Pieces of Jade (Remastered) Scott LaFaro
- 1I Hear a Rhapsody06:17
- 2Sacre Bléu (Take 1)06:11
- 3On Green Dolphin Street06:36
- 4Sacre Bléu (Take 2)06:18
- 5Woody 'n' You05:38
- 6Homage to Scott by Bill Evans06:06
Info for Pieces of Jade (Remastered)
Scott LaFaro was one of the twentieth century’s most influential jazz musicians. During his tragically short life, Scott LaFaro quickly developed into one of the most advanced bassists around, competing with Charlie Haden and Charles Mingus. He emphasized high notes, could play with great speed, and his interplay with Bill Evans in their trio was mutually stimulating and influential. Best known for his landmark recordings with Bill Evans, LaFaro played bass a mere seven years before his life and career were cut short by an automobile accident when he was only 25 years old, his sudden death causing a major shock to the jazz world.
Listening to this album is like taking a quantum leap in time. It’s like eavesdropping on a New York apartment in 1961 and hearing someone playing his bass with total conviction sometimes alone, sometimes with others, resonating from where he lives. This time we hear Scotty on a recording session with Don Friedman on piano and Pete LaRoca on drums. These performances have the raw feel of a jam session and you can sense this group hasn’t benefited from a season of playing regularly together, yet there are inspired moments, from each musician. It’s another fascinating look into a ‘day-in-the-life’ of a great musician who sadly left us with too few days to travel back to again.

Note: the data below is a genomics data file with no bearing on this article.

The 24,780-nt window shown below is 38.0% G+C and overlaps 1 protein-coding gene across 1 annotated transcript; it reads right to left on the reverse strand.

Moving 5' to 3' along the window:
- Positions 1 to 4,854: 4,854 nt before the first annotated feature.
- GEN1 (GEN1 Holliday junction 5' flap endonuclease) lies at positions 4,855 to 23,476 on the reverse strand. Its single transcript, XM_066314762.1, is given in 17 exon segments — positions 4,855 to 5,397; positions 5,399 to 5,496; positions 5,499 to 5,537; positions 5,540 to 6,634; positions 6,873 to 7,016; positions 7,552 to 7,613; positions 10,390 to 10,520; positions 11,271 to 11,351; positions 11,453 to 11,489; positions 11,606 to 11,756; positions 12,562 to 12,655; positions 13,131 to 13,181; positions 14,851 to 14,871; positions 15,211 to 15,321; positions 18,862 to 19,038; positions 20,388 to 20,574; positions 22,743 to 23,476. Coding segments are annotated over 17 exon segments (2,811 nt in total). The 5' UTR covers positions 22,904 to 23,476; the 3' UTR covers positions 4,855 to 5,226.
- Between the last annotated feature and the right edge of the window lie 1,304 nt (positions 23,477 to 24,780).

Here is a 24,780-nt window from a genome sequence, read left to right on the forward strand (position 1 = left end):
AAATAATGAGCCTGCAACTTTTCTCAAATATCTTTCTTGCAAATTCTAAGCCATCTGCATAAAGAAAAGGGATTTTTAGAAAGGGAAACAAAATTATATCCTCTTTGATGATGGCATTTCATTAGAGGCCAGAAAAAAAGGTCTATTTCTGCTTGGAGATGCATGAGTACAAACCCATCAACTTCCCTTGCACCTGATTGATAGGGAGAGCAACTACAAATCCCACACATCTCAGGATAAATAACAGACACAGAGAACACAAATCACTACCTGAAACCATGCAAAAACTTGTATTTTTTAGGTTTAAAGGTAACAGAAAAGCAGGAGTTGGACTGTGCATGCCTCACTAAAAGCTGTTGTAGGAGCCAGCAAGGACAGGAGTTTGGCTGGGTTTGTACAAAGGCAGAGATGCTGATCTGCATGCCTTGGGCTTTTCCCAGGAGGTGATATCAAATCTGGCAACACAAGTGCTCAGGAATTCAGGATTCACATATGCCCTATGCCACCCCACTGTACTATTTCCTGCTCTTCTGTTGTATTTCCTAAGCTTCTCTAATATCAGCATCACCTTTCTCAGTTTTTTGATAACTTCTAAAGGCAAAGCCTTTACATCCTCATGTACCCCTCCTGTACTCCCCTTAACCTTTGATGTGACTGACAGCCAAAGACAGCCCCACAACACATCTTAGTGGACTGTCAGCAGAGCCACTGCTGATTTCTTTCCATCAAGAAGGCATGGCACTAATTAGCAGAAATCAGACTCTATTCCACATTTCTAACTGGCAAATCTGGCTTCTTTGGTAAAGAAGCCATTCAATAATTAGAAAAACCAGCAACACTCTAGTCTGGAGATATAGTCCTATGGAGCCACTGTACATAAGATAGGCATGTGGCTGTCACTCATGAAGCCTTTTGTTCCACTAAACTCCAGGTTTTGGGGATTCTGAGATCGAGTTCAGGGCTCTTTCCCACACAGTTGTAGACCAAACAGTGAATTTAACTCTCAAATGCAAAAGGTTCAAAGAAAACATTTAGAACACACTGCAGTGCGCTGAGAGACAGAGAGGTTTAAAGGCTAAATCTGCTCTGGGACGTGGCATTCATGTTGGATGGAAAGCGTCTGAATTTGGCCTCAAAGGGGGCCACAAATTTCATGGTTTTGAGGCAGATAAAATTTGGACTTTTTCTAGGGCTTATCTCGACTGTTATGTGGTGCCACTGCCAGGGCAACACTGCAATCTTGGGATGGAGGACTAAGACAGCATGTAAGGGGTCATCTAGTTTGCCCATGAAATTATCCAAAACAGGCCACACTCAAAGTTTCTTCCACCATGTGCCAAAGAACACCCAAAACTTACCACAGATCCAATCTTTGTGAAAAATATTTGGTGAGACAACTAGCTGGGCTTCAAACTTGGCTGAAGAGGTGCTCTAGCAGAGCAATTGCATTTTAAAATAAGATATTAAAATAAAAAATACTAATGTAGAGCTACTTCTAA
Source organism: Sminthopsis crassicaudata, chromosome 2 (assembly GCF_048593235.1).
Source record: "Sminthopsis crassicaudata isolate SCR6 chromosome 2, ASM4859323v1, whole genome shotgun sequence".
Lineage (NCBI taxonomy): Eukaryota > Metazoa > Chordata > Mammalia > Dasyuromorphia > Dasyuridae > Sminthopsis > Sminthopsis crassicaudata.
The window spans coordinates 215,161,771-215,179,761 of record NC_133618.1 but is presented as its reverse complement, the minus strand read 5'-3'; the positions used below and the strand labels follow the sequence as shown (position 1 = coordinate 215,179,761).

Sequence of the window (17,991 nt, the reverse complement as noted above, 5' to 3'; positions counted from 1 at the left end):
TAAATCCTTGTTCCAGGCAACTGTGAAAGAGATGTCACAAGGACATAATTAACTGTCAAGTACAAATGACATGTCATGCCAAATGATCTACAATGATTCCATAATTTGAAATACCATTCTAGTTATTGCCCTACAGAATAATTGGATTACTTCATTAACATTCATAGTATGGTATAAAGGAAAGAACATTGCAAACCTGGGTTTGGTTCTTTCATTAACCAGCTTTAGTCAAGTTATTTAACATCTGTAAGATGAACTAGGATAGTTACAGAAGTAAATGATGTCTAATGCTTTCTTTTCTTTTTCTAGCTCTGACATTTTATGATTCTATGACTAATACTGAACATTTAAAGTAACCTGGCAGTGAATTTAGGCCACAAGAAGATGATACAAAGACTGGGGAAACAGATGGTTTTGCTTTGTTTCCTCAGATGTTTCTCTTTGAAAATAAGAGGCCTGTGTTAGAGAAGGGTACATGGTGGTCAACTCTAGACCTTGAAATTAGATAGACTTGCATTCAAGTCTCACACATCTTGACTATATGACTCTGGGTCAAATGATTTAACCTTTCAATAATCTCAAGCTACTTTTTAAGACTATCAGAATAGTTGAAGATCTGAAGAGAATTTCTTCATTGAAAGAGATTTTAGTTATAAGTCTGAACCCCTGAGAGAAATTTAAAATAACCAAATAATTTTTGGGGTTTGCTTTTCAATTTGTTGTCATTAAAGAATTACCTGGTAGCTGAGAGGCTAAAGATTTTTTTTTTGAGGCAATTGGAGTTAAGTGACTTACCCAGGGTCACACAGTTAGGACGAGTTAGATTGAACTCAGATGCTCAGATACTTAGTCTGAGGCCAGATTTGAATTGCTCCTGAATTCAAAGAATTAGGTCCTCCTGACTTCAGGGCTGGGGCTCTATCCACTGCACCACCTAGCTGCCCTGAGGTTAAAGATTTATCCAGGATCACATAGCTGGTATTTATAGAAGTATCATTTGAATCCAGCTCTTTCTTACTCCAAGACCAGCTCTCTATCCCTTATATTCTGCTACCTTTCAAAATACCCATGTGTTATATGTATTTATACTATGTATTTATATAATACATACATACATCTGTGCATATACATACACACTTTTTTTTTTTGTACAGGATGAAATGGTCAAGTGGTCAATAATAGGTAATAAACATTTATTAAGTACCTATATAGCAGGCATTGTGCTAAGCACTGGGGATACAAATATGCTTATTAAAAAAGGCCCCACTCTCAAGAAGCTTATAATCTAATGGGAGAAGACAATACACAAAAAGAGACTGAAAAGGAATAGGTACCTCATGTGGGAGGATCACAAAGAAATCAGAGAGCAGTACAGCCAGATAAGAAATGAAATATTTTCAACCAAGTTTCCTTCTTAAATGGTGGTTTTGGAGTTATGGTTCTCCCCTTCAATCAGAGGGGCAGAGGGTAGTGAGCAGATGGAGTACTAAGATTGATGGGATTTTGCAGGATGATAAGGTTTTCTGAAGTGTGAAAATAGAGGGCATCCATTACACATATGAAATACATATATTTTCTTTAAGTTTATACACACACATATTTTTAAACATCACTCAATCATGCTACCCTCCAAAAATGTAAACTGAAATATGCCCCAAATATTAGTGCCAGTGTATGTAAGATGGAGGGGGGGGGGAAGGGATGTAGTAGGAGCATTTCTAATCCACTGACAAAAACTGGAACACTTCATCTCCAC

„Considering the legendary bassist Scott LaFaro released no albums as a leader and was known strictly as a sideman, that this recording exists is nothing less than a miracle, and an event in the annals of jazz. It consists of a brief program featuring five selections with the equally brilliant pianist Don Friedman and drummer Pete La Roca, a long rehearsal tape of "My Foolish Heart" with the Bill Evans Trio circa 1966, a 1966 interview about LaFaro with Evans, and a solo piano piece from Friedman done in 1985. So while only half of the disc faithfully features LaFaro's deep and honest bass playing, it is more than worthwhile to finally hear. Of the tracks with Friedman, LaFaro's bass is clearly heard, up in the production mix, and holds its own as a distinctive voice, his solid, resonant quarter notes pounding out these rhythms like few ever have. But it is Friedman, a brilliant jazz musician in his own right, who shines mightily on this date, and in many ways trumps Evans in terms of chops, invention, and bop energy. His fingers are flying on "I Hear a Rhapsody," buoyed by the swing of LaFaro, while conversely able to fluidly flow through non-stressed lines on "Green Dolphin Street," where his extrapolated lines combine innovation with subtlety. There are two takes of the Friedman original "Sacre Bléu," as the pianist delves deep into pure melody with slightly off-minor shadings and chiming piano chords, followed by classic LaFaro bass solos.